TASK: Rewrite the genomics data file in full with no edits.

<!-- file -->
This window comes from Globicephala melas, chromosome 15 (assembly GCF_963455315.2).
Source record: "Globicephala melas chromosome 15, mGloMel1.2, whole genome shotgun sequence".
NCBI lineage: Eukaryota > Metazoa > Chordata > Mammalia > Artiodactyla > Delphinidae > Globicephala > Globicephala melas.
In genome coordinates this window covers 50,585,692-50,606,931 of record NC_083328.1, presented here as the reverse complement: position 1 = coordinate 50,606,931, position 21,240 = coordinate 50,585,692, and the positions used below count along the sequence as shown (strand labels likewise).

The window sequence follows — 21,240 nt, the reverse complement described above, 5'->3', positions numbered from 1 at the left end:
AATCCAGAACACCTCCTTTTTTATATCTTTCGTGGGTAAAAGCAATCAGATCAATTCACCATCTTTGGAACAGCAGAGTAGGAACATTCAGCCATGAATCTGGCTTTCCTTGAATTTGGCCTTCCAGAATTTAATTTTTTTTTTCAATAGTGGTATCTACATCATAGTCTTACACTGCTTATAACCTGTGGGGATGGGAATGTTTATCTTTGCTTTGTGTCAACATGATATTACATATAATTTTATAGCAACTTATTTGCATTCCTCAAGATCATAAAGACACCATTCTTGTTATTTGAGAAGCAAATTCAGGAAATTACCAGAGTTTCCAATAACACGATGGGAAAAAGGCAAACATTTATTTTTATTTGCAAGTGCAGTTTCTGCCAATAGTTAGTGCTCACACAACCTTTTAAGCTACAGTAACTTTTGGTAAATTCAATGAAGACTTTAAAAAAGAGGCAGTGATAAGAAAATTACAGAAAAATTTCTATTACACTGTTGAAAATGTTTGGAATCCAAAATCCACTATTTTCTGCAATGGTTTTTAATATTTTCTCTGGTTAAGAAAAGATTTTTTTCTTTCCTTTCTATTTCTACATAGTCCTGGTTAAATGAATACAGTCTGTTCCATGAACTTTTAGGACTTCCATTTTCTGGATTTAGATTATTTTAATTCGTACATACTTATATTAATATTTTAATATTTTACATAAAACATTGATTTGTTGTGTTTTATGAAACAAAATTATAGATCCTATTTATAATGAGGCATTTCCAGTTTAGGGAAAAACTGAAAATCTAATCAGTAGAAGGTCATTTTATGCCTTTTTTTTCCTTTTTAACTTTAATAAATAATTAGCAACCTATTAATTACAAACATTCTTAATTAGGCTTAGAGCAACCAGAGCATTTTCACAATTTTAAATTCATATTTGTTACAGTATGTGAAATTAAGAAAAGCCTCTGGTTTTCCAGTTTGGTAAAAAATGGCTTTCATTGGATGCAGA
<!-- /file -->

This window comes from Globicephala melas, chromosome 15 (assembly GCF_963455315.2).
Source record: "Globicephala melas chromosome 15, mGloMel1.2, whole genome shotgun sequence".
NCBI lineage: Eukaryota > Metazoa > Chordata > Mammalia > Artiodactyla > Delphinidae > Globicephala > Globicephala melas.
In genome coordinates this window covers 50,585,692-50,606,931 of record NC_083328.1, presented here as the reverse complement: position 1 = coordinate 50,606,931, position 21,240 = coordinate 50,585,692, and the positions used below count along the sequence as shown (strand labels likewise).

The window sequence follows — 21,240 nt, the reverse complement described above, 5'->3', positions numbered from 1 at the left end:
AATCCAGAACACCTCCTTTTTTATATCTTTCGTGGGTAAAAGCAATCAGATCAATTCACCATCTTTGGAACAGCAGAGTAGGAACATTCAGCCATGAATCTGGCTTTCCTTGAATTTGGCCTTCCAGAATTTAATTTTTTTTTTCAATAGTGGTATCTACATCATAGTCTTACACTGCTTATAACCTGTGGGGATGGGAATGTTTATCTTTGCTTTGTGTCAACATGATATTACATATAATTTTATAGCAACTTATTTGCATTCCTCAAGATCATAAAGACACCATTCTTGTTATTTGAGAAGCAAATTCAGGAAATTACCAGAGTTTCCAATAACACGATGGGAAAAAGGCAAACATTTATTTTTATTTGCAAGTGCAGTTTCTGCCAATAGTTAGTGCTCACACAACCTTTTAAGCTACAGTAACTTTTGGTAAATTCAATGAAGACTTTAAAAAAGAGGCAGTGATAAGAAAATTACAGAAAAATTTCTATTACACTGTTGAAAATGTTTGGAATCCAAAATCCACTATTTTCTGCAATGGTTTTTAATATTTTCTCTGGTTAAGAAAAGATTTTTTTCTTTCCTTTCTATTTCTACATAGTCCTGGTTAAATGAATACAGTCTGTTCCATGAACTTTTAGGACTTCCATTTTCTGGATTTAGATTATTTTAATTCGTACATACTTATATTAATATTTTAATATTTTACATAAAACATTGATTTGTTGTGTTTTATGAAACAAAATTATAGATCCTATTTATAATGAGGCATTTCCAGTTTAGGGAAAAACTGAAAATCTAATCAGTAGAAGGTCATTTTATGCCTTTTTTTTCCTTTTTAACTTTAATAAATAATTAGCAACCTATTAATTACAAACATTCTTAATTAGGCTTAGAGCAACCAGAGCATTTTCACAATTTTAAATTCATATTTGTTACAGTATGTGAAATTAAGAAAAGCCTCTGGTTTTCCAGTTTGGTAAAAAATGGCTTTCATTGGATGCAGA